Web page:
Any Atlanta garden enthusiast worth their weight in soil knows about Ryan Gainey. The world-famous eccentric master gardener designed the yards of Atlanta’s elite (including Anne Cox Chambers), once owned a beloved garden shop in Buckhead, opened his own flowering wonderland in Decatur for tours, and could be seen about town donning umissable colorful tunics, hats, and jewelry.
Gainey died in a house fire on his farm in Lexington in 2016, not long after filmmakers Steve Bransford and Cooper Sanchez completed shooting a documentary about his life. Shortly before his death, an enormous white oak, the soul of his Decatur garden, fell and crushed his house. Bransford, a video producer at Emory, and Sanchez, an artist and garden designer at Oakland Cemetery, spent six years collecting footage. The film, The Well-Placed Weed: The Bountiful Life of Ryan Gainey, premieres May 17 at the Plaza Theatre.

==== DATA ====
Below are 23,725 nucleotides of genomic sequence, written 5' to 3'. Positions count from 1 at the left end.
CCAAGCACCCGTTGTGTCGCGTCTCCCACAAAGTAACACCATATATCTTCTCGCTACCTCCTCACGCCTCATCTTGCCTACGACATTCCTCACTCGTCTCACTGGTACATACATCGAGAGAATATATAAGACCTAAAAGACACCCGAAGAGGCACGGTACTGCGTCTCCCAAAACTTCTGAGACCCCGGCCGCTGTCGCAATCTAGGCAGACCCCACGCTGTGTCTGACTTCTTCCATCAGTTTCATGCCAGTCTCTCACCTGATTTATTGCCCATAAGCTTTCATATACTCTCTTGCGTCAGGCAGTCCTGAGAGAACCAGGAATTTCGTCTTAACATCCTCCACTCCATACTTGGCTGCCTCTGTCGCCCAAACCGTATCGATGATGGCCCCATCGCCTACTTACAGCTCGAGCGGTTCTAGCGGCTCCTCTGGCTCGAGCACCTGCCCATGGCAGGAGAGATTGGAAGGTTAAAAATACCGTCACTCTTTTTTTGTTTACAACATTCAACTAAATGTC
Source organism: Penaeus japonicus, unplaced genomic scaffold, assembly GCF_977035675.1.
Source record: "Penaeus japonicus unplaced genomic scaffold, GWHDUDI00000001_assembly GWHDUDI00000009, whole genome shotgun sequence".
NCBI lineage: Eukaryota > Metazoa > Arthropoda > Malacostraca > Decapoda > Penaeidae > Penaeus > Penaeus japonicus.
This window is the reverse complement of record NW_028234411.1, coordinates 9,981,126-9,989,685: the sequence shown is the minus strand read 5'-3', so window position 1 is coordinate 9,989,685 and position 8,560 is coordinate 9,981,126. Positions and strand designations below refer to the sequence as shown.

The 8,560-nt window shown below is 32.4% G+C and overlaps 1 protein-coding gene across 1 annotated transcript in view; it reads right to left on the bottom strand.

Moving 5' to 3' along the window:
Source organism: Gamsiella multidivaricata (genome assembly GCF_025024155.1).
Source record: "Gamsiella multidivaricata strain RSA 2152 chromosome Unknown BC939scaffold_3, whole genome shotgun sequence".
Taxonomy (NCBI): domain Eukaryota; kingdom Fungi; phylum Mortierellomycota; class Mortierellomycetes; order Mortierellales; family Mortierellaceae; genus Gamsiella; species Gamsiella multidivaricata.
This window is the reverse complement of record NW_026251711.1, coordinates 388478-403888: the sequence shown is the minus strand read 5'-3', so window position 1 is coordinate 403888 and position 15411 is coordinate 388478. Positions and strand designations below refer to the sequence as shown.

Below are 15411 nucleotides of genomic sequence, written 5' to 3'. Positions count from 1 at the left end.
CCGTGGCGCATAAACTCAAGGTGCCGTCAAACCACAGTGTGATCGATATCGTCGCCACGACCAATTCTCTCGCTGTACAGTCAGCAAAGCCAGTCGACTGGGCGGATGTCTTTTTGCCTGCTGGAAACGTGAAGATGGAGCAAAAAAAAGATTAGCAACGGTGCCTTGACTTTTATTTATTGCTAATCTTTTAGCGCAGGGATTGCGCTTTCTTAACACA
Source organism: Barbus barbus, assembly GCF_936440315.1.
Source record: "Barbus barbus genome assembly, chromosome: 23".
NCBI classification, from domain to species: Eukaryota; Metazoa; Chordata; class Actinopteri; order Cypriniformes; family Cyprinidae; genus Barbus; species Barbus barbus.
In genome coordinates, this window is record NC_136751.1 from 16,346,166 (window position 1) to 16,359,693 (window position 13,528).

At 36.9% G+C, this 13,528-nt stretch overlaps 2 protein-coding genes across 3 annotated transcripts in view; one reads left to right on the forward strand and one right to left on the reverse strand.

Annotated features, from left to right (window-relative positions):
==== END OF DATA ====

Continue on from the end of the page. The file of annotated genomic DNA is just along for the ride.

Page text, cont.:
Gainey, who grew up in a working class family in South Carolina, was known to be a man of complexity. He could startle people with his generosity; others with his rudeness. He stole plants from people’s gardens when he didn’t think they appreciated them enough. He referred to plants only by their Latin names, with the express purpose of alienating those who didn’t understand. But he also gifted plants readily, and shared his abundant knowledge with anyone he deemed worthy.